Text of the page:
Managing academic and personal life in graduate studies : an interactive qualitative analysis of graduate student persistence and transformation




Winston, Rachel Anne

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This study examines the impact of academic and personal life on graduate student persistence and transformation. Of particular interest are the relationships, emotions, and life management skills required throughout the graduate experience and how socialization, emotional intelligence, and advising aid students through their academic program. With an average of seven to eight years required to complete a doctoral program, life happens. Students enter and leave relationships, children are born, family members have emergencies, health issues arise, and emotional growth takes place. Therefore, students transform not only academically, but in many ways. These are intertwined as evidenced by the data-derived system representation. The importance of understanding the interconnected links in graduate experience spans academic, social, economic, and societal spheres.

Each year hundreds of thousands of students enter graduate school. However, for doctoral students, there is an enormous gap between acceptance and completion. After seven years, approximately 50 percent complete their program and after ten years the rate climbs to only 57 percent (Council of Graduate Schools, 2010). This study offers a systemic representation and a four-stage model of graduate student development, incorporating student-identified factors: Faculty Impact, Life Management, Relationships, Playing the Game, Growth/Transformation, Emotions, and Reward/Purpose.

Stage I: Orientation and Socialization Stage II: Adjustment and Transition Stage III: Navigation and Transformation Stage IV: Completion and Advancement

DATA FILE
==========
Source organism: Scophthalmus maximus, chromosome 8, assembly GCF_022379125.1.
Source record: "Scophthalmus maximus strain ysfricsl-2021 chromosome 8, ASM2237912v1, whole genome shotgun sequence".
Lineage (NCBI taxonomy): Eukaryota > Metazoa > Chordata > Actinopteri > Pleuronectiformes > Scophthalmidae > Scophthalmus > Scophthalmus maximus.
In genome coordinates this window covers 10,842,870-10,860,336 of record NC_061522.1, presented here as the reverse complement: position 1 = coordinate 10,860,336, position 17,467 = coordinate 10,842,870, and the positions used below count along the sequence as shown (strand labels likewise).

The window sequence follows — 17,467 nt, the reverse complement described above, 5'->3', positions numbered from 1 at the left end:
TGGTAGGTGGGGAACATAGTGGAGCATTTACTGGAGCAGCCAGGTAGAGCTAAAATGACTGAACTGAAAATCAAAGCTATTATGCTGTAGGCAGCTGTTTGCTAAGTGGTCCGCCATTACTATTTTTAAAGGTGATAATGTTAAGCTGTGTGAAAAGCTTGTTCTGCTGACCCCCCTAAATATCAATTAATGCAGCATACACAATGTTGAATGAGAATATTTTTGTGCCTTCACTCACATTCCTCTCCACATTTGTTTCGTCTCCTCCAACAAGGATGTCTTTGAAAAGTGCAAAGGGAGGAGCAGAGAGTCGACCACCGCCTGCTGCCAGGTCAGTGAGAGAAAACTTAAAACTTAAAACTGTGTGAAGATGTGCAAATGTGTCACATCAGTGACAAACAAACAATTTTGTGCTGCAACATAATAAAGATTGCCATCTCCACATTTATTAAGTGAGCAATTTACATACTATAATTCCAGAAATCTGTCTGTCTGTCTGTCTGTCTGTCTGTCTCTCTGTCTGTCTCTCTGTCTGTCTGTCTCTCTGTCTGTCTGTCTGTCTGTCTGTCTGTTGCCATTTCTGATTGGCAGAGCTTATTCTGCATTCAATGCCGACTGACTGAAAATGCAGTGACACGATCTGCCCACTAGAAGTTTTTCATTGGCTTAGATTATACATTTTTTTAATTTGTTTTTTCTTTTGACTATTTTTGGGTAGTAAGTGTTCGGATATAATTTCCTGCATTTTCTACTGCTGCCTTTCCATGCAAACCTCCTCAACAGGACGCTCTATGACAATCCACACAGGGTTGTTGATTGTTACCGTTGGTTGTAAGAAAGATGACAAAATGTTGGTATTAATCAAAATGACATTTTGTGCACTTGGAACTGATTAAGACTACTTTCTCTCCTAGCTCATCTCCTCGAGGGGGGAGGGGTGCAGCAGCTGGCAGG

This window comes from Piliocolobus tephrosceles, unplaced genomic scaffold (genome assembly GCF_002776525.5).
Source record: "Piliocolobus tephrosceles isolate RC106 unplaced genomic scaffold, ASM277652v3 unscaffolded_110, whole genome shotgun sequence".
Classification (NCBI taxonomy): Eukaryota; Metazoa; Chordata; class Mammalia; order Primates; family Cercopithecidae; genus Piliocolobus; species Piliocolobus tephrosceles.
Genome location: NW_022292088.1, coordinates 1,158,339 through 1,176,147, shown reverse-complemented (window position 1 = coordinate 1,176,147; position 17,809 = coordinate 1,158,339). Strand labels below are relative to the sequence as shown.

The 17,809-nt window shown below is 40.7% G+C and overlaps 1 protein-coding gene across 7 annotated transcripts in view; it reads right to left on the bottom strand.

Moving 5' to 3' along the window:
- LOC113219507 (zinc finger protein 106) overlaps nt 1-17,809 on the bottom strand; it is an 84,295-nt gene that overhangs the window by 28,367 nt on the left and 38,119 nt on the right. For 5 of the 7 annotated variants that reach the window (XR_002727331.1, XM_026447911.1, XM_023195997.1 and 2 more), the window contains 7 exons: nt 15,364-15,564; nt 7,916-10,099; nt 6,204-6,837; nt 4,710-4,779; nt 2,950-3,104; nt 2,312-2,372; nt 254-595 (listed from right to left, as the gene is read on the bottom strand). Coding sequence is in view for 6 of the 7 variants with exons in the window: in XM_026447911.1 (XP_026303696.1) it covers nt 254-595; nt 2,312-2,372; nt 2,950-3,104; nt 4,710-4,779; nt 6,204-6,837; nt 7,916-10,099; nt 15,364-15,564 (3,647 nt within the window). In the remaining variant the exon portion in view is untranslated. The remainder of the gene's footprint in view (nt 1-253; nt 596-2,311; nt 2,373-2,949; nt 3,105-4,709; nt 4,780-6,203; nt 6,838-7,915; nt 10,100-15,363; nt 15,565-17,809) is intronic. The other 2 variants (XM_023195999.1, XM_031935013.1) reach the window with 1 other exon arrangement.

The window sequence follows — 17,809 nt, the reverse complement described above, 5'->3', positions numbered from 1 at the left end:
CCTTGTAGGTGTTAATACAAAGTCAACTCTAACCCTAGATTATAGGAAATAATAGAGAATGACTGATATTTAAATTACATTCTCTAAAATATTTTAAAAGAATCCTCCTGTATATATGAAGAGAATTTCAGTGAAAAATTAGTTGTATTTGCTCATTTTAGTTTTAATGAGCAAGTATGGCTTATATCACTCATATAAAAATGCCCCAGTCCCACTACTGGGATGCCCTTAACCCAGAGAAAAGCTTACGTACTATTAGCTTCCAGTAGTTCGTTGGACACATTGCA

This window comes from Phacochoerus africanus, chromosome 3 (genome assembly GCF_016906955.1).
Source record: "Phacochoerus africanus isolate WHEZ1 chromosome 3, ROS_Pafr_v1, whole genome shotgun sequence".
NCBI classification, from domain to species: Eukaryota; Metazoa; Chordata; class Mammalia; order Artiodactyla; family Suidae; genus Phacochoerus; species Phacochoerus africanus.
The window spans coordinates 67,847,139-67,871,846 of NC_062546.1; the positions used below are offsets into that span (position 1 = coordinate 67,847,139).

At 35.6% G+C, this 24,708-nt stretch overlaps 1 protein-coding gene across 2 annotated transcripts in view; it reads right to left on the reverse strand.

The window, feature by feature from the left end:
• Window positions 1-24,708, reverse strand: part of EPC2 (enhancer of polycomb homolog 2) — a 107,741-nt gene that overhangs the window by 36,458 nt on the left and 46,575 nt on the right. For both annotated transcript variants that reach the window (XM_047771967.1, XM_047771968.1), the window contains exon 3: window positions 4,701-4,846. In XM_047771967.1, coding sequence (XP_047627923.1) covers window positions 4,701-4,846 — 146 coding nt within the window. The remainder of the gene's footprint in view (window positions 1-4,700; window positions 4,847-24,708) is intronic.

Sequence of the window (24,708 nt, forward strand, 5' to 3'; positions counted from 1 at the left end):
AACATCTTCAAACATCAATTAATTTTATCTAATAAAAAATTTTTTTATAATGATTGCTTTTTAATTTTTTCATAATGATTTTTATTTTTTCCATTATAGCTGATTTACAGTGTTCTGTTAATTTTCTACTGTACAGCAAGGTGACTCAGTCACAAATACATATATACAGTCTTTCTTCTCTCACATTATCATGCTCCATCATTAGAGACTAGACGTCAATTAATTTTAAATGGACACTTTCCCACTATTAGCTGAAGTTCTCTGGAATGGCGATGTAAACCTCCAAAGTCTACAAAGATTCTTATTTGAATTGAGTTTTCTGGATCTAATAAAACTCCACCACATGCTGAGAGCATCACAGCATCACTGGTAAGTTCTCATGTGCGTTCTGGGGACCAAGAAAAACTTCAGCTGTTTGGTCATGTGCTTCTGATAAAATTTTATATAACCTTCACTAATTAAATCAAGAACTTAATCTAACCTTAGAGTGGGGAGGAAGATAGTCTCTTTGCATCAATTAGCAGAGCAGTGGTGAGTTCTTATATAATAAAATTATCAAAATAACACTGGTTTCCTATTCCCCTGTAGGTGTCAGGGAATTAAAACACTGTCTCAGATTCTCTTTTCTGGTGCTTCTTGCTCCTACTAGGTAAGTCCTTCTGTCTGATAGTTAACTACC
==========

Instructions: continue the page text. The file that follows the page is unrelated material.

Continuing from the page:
The results, presented as a systems-based model, along with analysis, may be used to support faculty, advisors, and administrators in creating better advising, orientation, evaluation, and support systems. Departmental policies may be improved to identify at-risk students, provide mentorship opportunities, or obtain continual feedback to understand the underlying factors that may stop students from progressing. This research might also help identify students during the application/admission process. The methodological framework used to create the system produced in this study is Interactive Qualitative Analysis (Northcutt & McCoy, 2004), a methodology that provides the quantitative rigor of algorithmically generated data analysis, combined with the qualitative descriptiveness of interviews, in order to provide insights into the drivers of graduate school persistence. This methodology uses a systematic, protocol-driven research procedure to construct a unified, descriptive diagram to illustrate the phenomenon.



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